put into effect these are the men who woulct arrange the de
tails in behalf of the United States.
life IV EtA 7$ii VI iK-S V:: WNT .viM, I
Work of Different Depart
ments Is Mapped Out at
Meeting of Board.
President Hogan, Treasurer Mor
com and Secretary Odell of the Fed
eral Land bank of Omaha have been
made a permanent loan committee of
the bank by an action of the board of
directors, who met yesterday at the
Commercial club rooms and in flie
offices of "the fiaiik oil "Hie twelfth
floor of the Woodmen of the World
The work of the officers was
mapped out so that in the operations
of the bank each will know what his
duties and funcliuns arc: and what de
partment he is to be responsible for.
President Hogan is to lie in charge
of completion of loans, appraisements
and legal matters.
Secretary Odell is to be in charge
of office routine and the formation of
federal farm loan associations.
Treasurer Morcom is to be
charge of accounting, collections and
the custody of the securities.
Attorney Registrar Corey is to han
dle legal matters under the direction
of the president and is to represent
j the federal government as registrar.
The directors' meeting will continue
i today and a number of clerical ap-
pointments are expected to be made.
I Twenty Are Killed
By xlabama Storm;
Town Demolished
Birmingham, Ala., March 27.
TVcnty persons are reported dead
as the result of a storm which swept
through Crenshaw, Hale and Pike
comities. Alabama, early today. At
Petrey, five wdiitc persons and nine
negroes are reported to have lost
their lives and every building in the
town of 250 inhabitants, is said to
have been destroyed. At Middle
brook and in the section north of
Troy, Ala., two white persons and
two negroes were killed and several
churches and dwellings destroyed.
Charles Wright, a rural mail car
rier, and an unidentified negro are re
ported dead, in the southern part of
Hale county.
Many Men Enlist at
All Chicago Stations
Chicago, 111., March 27. Aside
j has greatly swelled enlistments both
in me regular army and the National
Guard, figures were withheld for
military reasons. Long lines of ap
plicants at the National Guard ar
mory today, however, were pointed
to by officers as telling the story.
Xavy recruiting stations were the
scenes of activity unprecedented
since the Spanish-American war.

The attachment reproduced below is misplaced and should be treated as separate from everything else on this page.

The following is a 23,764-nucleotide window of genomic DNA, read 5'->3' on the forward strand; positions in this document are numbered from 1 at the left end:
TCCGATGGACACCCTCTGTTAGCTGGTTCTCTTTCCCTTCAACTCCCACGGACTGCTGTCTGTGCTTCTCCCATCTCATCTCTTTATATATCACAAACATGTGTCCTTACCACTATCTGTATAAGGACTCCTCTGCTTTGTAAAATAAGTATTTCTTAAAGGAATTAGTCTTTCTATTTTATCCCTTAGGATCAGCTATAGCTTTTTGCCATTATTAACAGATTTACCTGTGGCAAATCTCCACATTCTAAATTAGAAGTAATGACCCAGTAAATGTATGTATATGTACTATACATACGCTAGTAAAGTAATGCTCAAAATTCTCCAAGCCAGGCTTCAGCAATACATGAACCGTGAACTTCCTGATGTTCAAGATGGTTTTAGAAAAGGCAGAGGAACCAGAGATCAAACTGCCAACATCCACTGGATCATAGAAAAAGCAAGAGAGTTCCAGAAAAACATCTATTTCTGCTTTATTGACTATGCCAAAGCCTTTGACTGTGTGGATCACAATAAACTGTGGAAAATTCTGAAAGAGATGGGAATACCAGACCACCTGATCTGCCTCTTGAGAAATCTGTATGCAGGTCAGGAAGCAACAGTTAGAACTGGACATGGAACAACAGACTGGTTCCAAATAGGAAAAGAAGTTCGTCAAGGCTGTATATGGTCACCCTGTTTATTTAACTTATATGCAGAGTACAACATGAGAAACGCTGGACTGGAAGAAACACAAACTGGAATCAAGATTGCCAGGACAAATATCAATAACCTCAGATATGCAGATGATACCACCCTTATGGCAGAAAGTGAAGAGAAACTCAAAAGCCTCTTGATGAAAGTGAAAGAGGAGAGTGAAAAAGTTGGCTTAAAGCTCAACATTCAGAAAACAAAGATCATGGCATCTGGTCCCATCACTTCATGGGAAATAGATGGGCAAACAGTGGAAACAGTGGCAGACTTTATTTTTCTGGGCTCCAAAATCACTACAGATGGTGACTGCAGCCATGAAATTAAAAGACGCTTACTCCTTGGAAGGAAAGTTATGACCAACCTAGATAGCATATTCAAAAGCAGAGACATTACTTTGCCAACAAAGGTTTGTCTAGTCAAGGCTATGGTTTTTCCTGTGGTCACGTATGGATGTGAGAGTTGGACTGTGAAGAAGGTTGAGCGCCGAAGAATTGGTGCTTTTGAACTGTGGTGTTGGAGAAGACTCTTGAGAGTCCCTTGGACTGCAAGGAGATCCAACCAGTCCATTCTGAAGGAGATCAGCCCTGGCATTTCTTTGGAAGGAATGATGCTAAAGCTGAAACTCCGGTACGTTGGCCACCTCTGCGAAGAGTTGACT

Mother of Mrs. Bucholz
Suffers Severe Injury
Norfolk, Neb., March 27. (Special
Telegram.) Mrs. X. A. Kainbolt,
formerly of Omaha, is suffering from
concussion of the brain after falling
down a flight of stairs in her home
here. Her daughter, Mrs. W. H.
Bucholz and her son, William Kain
bolt of Omaha were at her bedside.
Her recovery is expected.
Champion Holstein
Is Killed by a Needle
Applcton, Wis., March 27, Pauline
Pul Parthenae, champion Holstein
cow owned by R. J. Schaefer, is dead.
A post-morem showed that a darning
needle had pierced the heart. Two
years ago the animal gave 2,888
pounds of butter. She was 1.5 years
old and won every prize for whirh
she had been entered for some years.
TO ALLIES eient of
Four Hundred Men Seated at
Banquet of the Legisla
tive League.
IKrom a Staff CVtrreponilo!il.)
Lincoln, March 27. (Special Tele
gram.) To the music of the L'ni
vcrsity of Nebraska band, over. 400
banqueters sat down tonight to the
sixth annual banquet of the Nebraska
Legislative, league, Secretary Rich
mond outttoing all former-attempts.
Guests found a bottle of "near beer"
at each plate. Grape juice was used a
year ago.
Chief Justice Morrissey presided as
toastmaster and the following re
sponded to call: Governor Neville,
"welcome address;" E. P. Brown, C
B. Letton, W. F. Rieschick, D. H.
Cronin, John M. Tanner, Charles
Wooster, George Tracewcll, John A.
Robinson, T. J. Majors and I. L. Al
bert. Former Speaker Marsh Elder, now
of Oklahoma, as the honored guest
tof the evening responded to the toast,
"The Days ot '91.
The legislative quartet composed
of Senators McAllister and Oberlies
and Representatives Jackson and
Shannon, with the Omaha Commer
cial colored orchestra furnished music.
Officers elected by the league this
afternoon were: V. H. Dech, presi
dent; A. M. Walling, vice president;
Henry C. Richmond, re-elected secre
tary. Villa and Carranza
Troops Battle at
Chihuahua's Gates
Chihuahua City, Mexico, March 27.
Skirmishes between Villa and Car
ranza troops by which Villa tried to
feel out the defenses prepared by
General Francisco Mnrgua, have al
ready taken place today in the neigh
borhood of, Chihuahua City, where